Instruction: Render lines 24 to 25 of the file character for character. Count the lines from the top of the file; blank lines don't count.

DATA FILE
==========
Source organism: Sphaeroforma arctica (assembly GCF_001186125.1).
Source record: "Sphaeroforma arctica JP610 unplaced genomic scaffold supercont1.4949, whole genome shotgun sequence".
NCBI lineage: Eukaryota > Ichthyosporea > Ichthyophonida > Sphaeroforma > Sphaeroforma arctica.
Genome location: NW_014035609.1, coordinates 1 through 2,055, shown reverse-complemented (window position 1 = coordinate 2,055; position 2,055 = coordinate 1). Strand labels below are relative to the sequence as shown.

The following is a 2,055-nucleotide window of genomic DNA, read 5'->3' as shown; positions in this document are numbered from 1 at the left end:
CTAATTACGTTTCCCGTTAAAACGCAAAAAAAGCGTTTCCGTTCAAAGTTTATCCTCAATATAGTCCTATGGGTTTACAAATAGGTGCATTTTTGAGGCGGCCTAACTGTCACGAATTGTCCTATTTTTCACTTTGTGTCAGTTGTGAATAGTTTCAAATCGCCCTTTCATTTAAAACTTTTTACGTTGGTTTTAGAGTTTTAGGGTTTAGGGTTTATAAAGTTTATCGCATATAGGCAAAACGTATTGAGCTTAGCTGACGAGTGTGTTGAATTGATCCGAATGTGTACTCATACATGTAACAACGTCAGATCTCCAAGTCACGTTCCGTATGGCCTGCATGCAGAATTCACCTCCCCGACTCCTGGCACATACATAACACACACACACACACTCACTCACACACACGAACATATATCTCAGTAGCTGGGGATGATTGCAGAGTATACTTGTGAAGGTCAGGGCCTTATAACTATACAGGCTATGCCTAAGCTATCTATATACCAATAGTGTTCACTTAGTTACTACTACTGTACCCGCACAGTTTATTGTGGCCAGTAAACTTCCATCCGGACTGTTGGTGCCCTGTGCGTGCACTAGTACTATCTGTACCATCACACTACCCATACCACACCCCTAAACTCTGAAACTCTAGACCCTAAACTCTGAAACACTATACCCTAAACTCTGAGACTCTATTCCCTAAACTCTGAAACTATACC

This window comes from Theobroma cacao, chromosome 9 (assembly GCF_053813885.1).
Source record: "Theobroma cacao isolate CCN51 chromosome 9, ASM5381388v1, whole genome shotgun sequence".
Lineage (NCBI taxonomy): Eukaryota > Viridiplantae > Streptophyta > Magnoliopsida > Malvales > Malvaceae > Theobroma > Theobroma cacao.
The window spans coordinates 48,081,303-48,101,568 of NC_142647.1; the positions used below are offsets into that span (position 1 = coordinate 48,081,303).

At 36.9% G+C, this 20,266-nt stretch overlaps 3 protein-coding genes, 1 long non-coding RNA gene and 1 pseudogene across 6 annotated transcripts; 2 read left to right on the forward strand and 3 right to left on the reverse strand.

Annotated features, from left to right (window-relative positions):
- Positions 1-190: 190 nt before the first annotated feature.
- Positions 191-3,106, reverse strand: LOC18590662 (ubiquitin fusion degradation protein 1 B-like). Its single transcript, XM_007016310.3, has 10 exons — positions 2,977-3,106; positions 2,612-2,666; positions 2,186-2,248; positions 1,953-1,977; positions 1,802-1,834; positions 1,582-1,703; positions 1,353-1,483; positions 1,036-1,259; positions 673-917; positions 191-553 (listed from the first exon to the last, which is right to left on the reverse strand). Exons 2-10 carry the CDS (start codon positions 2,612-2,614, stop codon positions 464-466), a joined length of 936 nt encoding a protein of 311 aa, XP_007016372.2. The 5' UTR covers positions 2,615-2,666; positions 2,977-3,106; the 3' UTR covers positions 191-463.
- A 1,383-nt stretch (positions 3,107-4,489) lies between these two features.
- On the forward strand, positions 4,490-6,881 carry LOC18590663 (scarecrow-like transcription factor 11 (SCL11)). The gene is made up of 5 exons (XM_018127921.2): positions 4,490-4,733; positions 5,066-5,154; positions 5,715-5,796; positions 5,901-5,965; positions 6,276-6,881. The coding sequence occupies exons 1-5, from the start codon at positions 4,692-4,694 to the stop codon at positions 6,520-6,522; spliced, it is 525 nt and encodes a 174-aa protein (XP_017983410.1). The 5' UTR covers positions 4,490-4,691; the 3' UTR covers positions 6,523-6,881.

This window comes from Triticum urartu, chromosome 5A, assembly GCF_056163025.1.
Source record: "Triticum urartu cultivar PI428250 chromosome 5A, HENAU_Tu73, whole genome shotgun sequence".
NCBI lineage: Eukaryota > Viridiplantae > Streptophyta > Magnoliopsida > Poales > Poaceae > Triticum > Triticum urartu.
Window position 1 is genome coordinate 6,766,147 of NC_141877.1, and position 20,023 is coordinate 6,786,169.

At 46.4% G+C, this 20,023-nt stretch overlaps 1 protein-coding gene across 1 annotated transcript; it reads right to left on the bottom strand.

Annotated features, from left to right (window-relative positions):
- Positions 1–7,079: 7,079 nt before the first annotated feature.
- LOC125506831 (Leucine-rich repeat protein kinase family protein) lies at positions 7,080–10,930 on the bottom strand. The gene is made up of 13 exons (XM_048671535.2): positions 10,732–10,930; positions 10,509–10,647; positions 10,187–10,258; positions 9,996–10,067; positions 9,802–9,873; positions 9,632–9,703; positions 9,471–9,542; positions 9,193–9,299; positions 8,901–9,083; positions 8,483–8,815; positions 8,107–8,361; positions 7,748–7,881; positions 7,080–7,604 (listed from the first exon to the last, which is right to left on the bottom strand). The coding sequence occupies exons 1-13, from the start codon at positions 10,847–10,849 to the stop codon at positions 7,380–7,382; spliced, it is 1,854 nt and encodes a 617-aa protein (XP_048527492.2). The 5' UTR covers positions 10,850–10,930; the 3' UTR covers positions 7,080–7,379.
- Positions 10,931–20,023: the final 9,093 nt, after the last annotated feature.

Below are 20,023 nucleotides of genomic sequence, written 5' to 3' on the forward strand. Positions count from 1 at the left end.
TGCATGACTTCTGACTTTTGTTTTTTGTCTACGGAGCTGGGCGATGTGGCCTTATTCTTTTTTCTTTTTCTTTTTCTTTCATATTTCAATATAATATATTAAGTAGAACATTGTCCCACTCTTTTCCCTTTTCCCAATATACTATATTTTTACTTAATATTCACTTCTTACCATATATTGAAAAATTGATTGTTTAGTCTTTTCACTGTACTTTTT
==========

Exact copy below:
- LOC125506831 (Leucine-rich repeat protein kinase family protein) lies at positions 7,080–10,930 on the bottom strand. The gene is made up of 13 exons (XM_048671535.2): positions 10,732–10,930; positions 10,509–10,647; positions 10,187–10,258; positions 9,996–10,067; positions 9,802–9,873; positions 9,632–9,703; positions 9,471–9,542; positions 9,193–9,299; positions 8,901–9,083; positions 8,483–8,815; positions 8,107–8,361; positions 7,748–7,881; positions 7,080–7,604 (listed from the first exon to the last, which is right to left on the bottom strand). The coding sequence occupies exons 1-13, from the start codon at positions 10,847–10,849 to the stop codon at positions 7,380–7,382; spliced, it is 1,854 nt and encodes a 617-aa protein (XP_048527492.2). The 5' UTR covers positions 10,850–10,930; the 3' UTR covers positions 7,080–7,379.
- Positions 10,931–20,023: the final 9,093 nt, after the last annotated feature.